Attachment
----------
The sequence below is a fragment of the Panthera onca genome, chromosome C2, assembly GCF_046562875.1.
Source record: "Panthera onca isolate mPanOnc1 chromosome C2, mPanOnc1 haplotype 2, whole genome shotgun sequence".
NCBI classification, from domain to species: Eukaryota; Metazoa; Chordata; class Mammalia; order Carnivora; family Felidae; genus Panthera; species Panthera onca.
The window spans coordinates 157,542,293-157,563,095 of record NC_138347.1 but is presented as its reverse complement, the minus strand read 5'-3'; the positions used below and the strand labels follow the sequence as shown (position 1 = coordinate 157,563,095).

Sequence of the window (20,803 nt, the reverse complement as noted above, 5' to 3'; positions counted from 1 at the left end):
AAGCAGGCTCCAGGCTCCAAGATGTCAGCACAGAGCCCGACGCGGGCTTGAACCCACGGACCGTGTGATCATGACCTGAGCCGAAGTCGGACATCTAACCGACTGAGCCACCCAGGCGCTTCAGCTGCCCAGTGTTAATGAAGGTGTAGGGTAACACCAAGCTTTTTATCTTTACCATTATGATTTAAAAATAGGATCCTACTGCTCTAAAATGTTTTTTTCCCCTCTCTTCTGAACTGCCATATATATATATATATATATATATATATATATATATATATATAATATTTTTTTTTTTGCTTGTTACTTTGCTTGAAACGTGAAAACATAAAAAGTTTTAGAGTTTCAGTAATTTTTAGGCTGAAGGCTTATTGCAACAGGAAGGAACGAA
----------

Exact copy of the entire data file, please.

The sequence below is a fragment of the Panthera onca genome, chromosome C2, assembly GCF_046562875.1.
Source record: "Panthera onca isolate mPanOnc1 chromosome C2, mPanOnc1 haplotype 2, whole genome shotgun sequence".
NCBI classification, from domain to species: Eukaryota; Metazoa; Chordata; class Mammalia; order Carnivora; family Felidae; genus Panthera; species Panthera onca.
The window spans coordinates 157,542,293-157,563,095 of record NC_138347.1 but is presented as its reverse complement, the minus strand read 5'-3'; the positions used below and the strand labels follow the sequence as shown (position 1 = coordinate 157,563,095).

Sequence of the window (20,803 nt, the reverse complement as noted above, 5' to 3'; positions counted from 1 at the left end):
AAGCAGGCTCCAGGCTCCAAGATGTCAGCACAGAGCCCGACGCGGGCTTGAACCCACGGACCGTGTGATCATGACCTGAGCCGAAGTCGGACATCTAACCGACTGAGCCACCCAGGCGCTTCAGCTGCCCAGTGTTAATGAAGGTGTAGGGTAACACCAAGCTTTTTATCTTTACCATTATGATTTAAAAATAGGATCCTACTGCTCTAAAATGTTTTTTTCCCCTCTCTTCTGAACTGCCATATATATATATATATATATATATATATATATATATATATATAATATTTTTTTTTTTGCTTGTTACTTTGCTTGAAACGTGAAAACATAAAAAGTTTTAGAGTTTCAGTAATTTTTAGGCTGAAGGCTTATTGCAACAGGAAGGAACGAA